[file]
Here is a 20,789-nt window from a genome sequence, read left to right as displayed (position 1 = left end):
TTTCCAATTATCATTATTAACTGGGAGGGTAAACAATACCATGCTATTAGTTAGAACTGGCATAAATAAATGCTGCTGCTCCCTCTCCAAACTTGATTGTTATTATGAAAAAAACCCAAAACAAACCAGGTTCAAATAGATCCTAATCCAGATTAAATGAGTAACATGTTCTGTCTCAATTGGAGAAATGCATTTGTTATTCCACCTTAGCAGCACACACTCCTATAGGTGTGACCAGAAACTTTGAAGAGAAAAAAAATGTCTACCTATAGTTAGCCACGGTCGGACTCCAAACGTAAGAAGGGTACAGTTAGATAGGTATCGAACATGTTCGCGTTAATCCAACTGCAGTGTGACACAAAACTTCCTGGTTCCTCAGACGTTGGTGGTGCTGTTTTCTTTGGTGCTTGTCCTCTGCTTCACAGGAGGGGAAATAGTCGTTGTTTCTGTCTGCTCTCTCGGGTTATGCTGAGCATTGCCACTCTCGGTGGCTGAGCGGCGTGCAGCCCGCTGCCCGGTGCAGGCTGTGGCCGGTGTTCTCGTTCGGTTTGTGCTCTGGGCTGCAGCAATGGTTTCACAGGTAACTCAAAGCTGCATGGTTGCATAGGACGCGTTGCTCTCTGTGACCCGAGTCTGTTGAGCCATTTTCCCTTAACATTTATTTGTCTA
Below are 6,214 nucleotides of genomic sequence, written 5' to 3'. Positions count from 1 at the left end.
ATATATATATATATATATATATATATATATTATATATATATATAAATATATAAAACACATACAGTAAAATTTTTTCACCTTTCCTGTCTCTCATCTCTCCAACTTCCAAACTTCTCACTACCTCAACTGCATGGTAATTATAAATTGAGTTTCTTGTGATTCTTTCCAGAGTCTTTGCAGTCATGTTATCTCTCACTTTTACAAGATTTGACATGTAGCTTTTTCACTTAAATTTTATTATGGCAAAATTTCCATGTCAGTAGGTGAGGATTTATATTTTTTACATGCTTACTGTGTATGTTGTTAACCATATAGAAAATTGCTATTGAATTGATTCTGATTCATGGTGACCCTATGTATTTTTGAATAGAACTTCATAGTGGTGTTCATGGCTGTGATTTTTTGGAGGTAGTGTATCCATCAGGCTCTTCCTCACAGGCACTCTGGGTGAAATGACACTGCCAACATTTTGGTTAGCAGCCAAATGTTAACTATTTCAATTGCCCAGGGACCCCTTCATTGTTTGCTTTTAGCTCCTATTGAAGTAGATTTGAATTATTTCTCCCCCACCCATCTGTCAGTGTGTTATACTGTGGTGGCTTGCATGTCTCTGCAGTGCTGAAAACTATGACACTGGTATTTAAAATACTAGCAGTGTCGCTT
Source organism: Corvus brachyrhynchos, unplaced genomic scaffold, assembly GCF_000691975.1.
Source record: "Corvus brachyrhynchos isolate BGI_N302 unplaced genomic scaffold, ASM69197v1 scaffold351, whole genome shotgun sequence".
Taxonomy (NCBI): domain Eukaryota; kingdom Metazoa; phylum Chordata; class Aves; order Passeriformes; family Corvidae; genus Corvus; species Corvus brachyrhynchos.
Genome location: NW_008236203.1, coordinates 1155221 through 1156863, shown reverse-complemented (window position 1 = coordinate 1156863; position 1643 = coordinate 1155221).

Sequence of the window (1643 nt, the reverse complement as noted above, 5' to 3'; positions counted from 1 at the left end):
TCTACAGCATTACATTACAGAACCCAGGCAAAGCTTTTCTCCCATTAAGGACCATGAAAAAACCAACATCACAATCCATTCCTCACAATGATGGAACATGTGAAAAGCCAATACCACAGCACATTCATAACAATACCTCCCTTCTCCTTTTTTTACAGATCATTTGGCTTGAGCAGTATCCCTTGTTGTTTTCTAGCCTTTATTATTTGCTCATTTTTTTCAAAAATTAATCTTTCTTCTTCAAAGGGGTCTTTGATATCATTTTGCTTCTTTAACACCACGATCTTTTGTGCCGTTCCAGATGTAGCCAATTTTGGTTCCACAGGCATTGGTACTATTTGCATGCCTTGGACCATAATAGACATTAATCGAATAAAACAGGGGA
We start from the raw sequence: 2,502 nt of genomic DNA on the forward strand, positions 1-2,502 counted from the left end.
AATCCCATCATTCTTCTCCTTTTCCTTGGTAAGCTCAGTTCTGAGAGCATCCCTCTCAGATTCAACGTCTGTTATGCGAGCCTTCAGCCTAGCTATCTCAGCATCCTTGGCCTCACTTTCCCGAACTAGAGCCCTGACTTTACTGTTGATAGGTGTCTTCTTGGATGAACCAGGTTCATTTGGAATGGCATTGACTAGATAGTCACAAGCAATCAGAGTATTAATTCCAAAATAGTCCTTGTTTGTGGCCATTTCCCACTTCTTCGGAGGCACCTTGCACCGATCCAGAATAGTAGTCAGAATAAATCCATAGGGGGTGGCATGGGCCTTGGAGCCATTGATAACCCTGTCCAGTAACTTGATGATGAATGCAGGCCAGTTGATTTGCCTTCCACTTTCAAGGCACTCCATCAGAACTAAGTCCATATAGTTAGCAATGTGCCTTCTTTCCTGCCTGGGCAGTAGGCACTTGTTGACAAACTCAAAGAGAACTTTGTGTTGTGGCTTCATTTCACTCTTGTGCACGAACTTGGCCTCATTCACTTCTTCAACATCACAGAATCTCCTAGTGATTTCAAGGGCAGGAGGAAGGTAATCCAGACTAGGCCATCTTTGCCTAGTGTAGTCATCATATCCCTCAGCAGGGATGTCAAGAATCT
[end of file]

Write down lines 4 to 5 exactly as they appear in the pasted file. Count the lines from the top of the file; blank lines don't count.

ATATATATATATATATATATATATATATATTATATATATATATAAATATATAAAACACATACAGTAAAATTTTTTCACCTTTCCTGTCTCTCATCTCTCCAACTTCCAAACTTCTCACTACCTCAACTGCATGGTAATTATAAATTGAGTTTCTTGTGATTCTTTCCAGAGTCTTTGCAGTCATGTTATCTCTCACTTTTACAAGATTTGACATGTAGCTTTTTCACTTAAATTTTATTATGGCAAAATTTCCATGTCAGTAGGTGAGGATTTATATTTTTTACATGCTTACTGTGTATGTTGTTAACCATATAGAAAATTGCTATTGAATTGATTCTGATTCATGGTGACCCTATGTATTTTTGAATAGAACTTCATAGTGGTGTTCATGGCTGTGATTTTTTGGAGGTAGTGTATCCATCAGGCTCTTCCTCACAGGCACTCTGGGTGAAATGACACTGCCAACATTTTGGTTAGCAGCCAAATGTTAACTATTTCAATTGCCCAGGGACCCCTTCATTGTTTGCTTTTAGCTCCTATTGAAGTAGATTTGAATTATTTCTCCCCCACCCATCTGTCAGTGTGTTATACTGTGGTGGCTTGCATGTCTCTGCAGTGCTGAAAACTATGACACTGGTATTTAAAATACTAGCAGTGTCGCTT
Source organism: Corvus brachyrhynchos, unplaced genomic scaffold, assembly GCF_000691975.1.